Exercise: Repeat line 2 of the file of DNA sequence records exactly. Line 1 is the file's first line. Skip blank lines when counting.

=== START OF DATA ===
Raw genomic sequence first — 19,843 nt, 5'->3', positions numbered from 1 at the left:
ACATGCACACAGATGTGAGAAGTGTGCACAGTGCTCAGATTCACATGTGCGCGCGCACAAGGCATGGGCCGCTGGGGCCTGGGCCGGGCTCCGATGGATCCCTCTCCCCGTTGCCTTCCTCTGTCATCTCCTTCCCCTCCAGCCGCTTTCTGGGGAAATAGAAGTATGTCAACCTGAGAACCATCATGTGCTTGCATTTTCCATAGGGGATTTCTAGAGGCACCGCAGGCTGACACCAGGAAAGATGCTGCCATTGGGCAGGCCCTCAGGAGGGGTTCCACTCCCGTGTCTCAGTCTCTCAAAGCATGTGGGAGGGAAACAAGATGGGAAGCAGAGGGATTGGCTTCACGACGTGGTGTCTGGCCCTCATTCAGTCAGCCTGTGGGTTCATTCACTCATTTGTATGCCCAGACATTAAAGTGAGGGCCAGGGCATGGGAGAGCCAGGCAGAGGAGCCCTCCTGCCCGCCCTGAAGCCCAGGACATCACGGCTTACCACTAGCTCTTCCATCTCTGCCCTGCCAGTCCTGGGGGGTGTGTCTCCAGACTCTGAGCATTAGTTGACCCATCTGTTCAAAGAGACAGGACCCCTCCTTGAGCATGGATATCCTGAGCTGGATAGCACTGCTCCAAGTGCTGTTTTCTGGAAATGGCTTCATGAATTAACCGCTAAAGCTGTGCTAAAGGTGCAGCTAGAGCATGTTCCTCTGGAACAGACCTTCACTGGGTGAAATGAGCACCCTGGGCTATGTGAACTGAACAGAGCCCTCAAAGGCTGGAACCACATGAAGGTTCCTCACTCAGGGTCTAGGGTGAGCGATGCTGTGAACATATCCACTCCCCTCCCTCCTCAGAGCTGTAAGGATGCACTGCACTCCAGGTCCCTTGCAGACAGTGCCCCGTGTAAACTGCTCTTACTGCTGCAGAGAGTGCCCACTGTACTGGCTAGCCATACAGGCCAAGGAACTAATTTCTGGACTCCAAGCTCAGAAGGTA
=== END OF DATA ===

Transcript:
ACATGCACACAGATGTGAGAAGTGTGCACAGTGCTCAGATTCACATGTGCGCGCGCACAAGGCATGGGCCGCTGGGGCCTGGGCCGGGCTCCGATGGATCCCTCTCCCCGTTGCCTTCCTCTGTCATCTCCTTCCCCTCCAGCCGCTTTCTGGGGAAATAGAAGTATGTCAACCTGAGAACCATCATGTGCTTGCATTTTCCATAGGGGATTTCTAGAGGCACCGCAGGCTGACACCAGGAAAGATGCTGCCATTGGGCAGGCCCTCAGGAGGGGTTCCACTCCCGTGTCTCAGTCTCTCAAAGCATGTGGGAGGGAAACAAGATGGGAAGCAGAGGGATTGGCTTCACGACGTGGTGTCTGGCCCTCATTCAGTCAGCCTGTGGGTTCATTCACTCATTTGTATGCCCAGACATTAAAGTGAGGGCCAGGGCATGGGAGAGCCAGGCAGAGGAGCCCTCCTGCCCGCCCTGAAGCCCAGGACATCACGGCTTACCACTAGCTCTTCCATCTCTGCCCTGCCAGTCCTGGGGGGTGTGTCTCCAGACTCTGAGCATTAGTTGACCCATCTGTTCAAAGAGACAGGACCCCTCCTTGAGCATGGATATCCTGAGCTGGATAGCACTGCTCCAAGTGCTGTTTTCTGGAAATGGCTTCATGAATTAACCGCTAAAGCTGTGCTAAAGGTGCAGCTAGAGCATGTTCCTCTGGAACAGACCTTCACTGGGTGAAATGAGCACCCTGGGCTATGTGAACTGAACAGAGCCCTCAAAGGCTGGAACCACATGAAGGTTCCTCACTCAGGGTCTAGGGTGAGCGATGCTGTGAACATATCCACTCCCCTCCCTCCTCAGAGCTGTAAGGATGCACTGCACTCCAGGTCCCTTGCAGACAGTGCCCCGTGTAAACTGCTCTTACTGCTGCAGAGAGTGCCCACTGTACTGGCTAGCCATACAGGCCAAGGAACTAATTTCTGGACTCCAAGCTCAGAAGGTA